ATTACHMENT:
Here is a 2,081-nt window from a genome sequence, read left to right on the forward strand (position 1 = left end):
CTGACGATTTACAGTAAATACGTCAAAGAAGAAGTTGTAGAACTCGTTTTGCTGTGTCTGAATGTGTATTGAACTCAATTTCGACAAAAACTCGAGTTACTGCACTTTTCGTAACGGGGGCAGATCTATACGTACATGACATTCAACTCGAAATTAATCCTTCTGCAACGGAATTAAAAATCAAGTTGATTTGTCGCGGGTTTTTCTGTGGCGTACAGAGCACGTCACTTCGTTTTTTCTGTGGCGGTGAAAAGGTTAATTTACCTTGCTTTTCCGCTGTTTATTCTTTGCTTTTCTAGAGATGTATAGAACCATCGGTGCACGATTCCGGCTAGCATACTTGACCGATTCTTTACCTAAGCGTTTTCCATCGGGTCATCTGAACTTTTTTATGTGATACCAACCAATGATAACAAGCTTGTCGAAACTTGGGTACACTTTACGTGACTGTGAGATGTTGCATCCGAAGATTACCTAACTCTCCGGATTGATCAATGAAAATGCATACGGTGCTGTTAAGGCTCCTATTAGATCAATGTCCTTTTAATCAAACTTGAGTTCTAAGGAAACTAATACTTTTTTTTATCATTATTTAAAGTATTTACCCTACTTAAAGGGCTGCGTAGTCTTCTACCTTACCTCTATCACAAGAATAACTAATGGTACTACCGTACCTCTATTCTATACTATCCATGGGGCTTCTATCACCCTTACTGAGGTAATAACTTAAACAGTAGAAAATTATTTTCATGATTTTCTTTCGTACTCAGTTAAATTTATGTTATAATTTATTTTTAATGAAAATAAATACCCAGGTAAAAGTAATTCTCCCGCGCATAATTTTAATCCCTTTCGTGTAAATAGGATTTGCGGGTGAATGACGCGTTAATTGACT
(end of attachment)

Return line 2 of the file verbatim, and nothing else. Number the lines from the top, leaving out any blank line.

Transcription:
CTGACGATTTACAGTAAATACGTCAAAGAAGAAGTTGTAGAACTCGTTTTGCTGTGTCTGAATGTGTATTGAACTCAATTTCGACAAAAACTCGAGTTACTGCACTTTTCGTAACGGGGGCAGATCTATACGTACATGACATTCAACTCGAAATTAATCCTTCTGCAACGGAATTAAAAATCAAGTTGATTTGTCGCGGGTTTTTCTGTGGCGTACAGAGCACGTCACTTCGTTTTTTCTGTGGCGGTGAAAAGGTTAATTTACCTTGCTTTTCCGCTGTTTATTCTTTGCTTTTCTAGAGATGTATAGAACCATCGGTGCACGATTCCGGCTAGCATACTTGACCGATTCTTTACCTAAGCGTTTTCCATCGGGTCATCTGAACTTTTTTATGTGATACCAACCAATGATAACAAGCTTGTCGAAACTTGGGTACACTTTACGTGACTGTGAGATGTTGCATCCGAAGATTACCTAACTCTCCGGATTGATCAATGAAAATGCATACGGTGCTGTTAAGGCTCCTATTAGATCAATGTCCTTTTAATCAAACTTGAGTTCTAAGGAAACTAATACTTTTTTTTATCATTATTTAAAGTATTTACCCTACTTAAAGGGCTGCGTAGTCTTCTACCTTACCTCTATCACAAGAATAACTAATGGTACTACCGTACCTCTATTCTATACTATCCATGGGGCTTCTATCACCCTTACTGAGGTAATAACTTAAACAGTAGAAAATTATTTTCATGATTTTCTTTCGTACTCAGTTAAATTTATGTTATAATTTATTTTTAATGAAAATAAATACCCAGGTAAAAGTAATTCTCCCGCGCATAATTTTAATCCCTTTCGTGTAAATAGGATTTGCGGGTGAATGACGCGTTAATTGACT